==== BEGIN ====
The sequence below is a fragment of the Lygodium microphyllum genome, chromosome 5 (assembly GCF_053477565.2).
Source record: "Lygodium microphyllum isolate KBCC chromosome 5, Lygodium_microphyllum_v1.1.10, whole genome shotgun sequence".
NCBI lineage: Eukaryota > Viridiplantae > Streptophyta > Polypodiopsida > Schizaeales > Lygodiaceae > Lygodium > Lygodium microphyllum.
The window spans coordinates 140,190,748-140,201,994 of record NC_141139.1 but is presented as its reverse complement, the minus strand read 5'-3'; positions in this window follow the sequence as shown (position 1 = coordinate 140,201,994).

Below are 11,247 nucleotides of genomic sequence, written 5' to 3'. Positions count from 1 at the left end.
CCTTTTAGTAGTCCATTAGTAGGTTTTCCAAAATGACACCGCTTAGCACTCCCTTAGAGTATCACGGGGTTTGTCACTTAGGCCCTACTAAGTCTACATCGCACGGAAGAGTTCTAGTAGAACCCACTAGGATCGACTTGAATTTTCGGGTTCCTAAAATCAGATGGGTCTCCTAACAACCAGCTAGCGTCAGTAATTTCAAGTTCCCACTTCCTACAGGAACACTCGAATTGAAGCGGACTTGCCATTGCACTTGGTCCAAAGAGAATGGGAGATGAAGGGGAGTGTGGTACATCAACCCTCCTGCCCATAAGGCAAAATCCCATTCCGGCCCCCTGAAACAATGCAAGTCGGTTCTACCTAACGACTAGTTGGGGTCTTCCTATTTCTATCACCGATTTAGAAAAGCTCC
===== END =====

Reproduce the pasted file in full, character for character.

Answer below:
The sequence below is a fragment of the Lygodium microphyllum genome, chromosome 5 (assembly GCF_053477565.2).
Source record: "Lygodium microphyllum isolate KBCC chromosome 5, Lygodium_microphyllum_v1.1.10, whole genome shotgun sequence".
NCBI lineage: Eukaryota > Viridiplantae > Streptophyta > Polypodiopsida > Schizaeales > Lygodiaceae > Lygodium > Lygodium microphyllum.
The window spans coordinates 140,190,748-140,201,994 of record NC_141139.1 but is presented as its reverse complement, the minus strand read 5'-3'; positions in this window follow the sequence as shown (position 1 = coordinate 140,201,994).

Below are 11,247 nucleotides of genomic sequence, written 5' to 3'. Positions count from 1 at the left end.
CCTTTTAGTAGTCCATTAGTAGGTTTTCCAAAATGACACCGCTTAGCACTCCCTTAGAGTATCACGGGGTTTGTCACTTAGGCCCTACTAAGTCTACATCGCACGGAAGAGTTCTAGTAGAACCCACTAGGATCGACTTGAATTTTCGGGTTCCTAAAATCAGATGGGTCTCCTAACAACCAGCTAGCGTCAGTAATTTCAAGTTCCCACTTCCTACAGGAACACTCGAATTGAAGCGGACTTGCCATTGCACTTGGTCCAAAGAGAATGGGAGATGAAGGGGAGTGTGGTACATCAACCCTCCTGCCCATAAGGCAAAATCCCATTCCGGCCCCCTGAAACAATGCAAGTCGGTTCTACCTAACGACTAGTTGGGGTCTTCCTATTTCTATCACCGATTTAGAAAAGCTCC